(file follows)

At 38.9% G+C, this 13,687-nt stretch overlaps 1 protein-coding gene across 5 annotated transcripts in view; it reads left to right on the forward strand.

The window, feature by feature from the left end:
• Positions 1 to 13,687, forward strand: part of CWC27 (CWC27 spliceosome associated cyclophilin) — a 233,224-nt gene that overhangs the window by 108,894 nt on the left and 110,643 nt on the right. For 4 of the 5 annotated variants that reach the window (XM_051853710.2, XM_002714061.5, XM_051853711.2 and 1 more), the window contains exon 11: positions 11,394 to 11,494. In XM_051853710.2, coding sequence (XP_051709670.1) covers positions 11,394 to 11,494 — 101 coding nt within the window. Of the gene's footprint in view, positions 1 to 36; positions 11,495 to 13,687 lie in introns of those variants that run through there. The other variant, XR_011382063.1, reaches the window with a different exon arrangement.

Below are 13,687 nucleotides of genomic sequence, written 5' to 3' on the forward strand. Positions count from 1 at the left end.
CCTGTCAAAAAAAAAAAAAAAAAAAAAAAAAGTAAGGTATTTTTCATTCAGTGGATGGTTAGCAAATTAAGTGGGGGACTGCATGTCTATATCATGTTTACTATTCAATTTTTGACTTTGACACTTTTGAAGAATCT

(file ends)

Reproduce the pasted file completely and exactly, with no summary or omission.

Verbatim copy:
At 38.9% G+C, this 13,687-nt stretch overlaps 1 protein-coding gene across 5 annotated transcripts in view; it reads left to right on the forward strand.

The window, feature by feature from the left end:
• Positions 1 to 13,687, forward strand: part of CWC27 (CWC27 spliceosome associated cyclophilin) — a 233,224-nt gene that overhangs the window by 108,894 nt on the left and 110,643 nt on the right. For 4 of the 5 annotated variants that reach the window (XM_051853710.2, XM_002714061.5, XM_051853711.2 and 1 more), the window contains exon 11: positions 11,394 to 11,494. In XM_051853710.2, coding sequence (XP_051709670.1) covers positions 11,394 to 11,494 — 101 coding nt within the window. Of the gene's footprint in view, positions 1 to 36; positions 11,495 to 13,687 lie in introns of those variants that run through there. The other variant, XR_011382063.1, reaches the window with a different exon arrangement.

Below are 13,687 nucleotides of genomic sequence, written 5' to 3' on the forward strand. Positions count from 1 at the left end.
CCTGTCAAAAAAAAAAAAAAAAAAAAAAAAAGTAAGGTATTTTTCATTCAGTGGATGGTTAGCAAATTAAGTGGGGGACTGCATGTCTATATCATGTTTACTATTCAATTTTTGACTTTGACACTTTTGAAGAATCT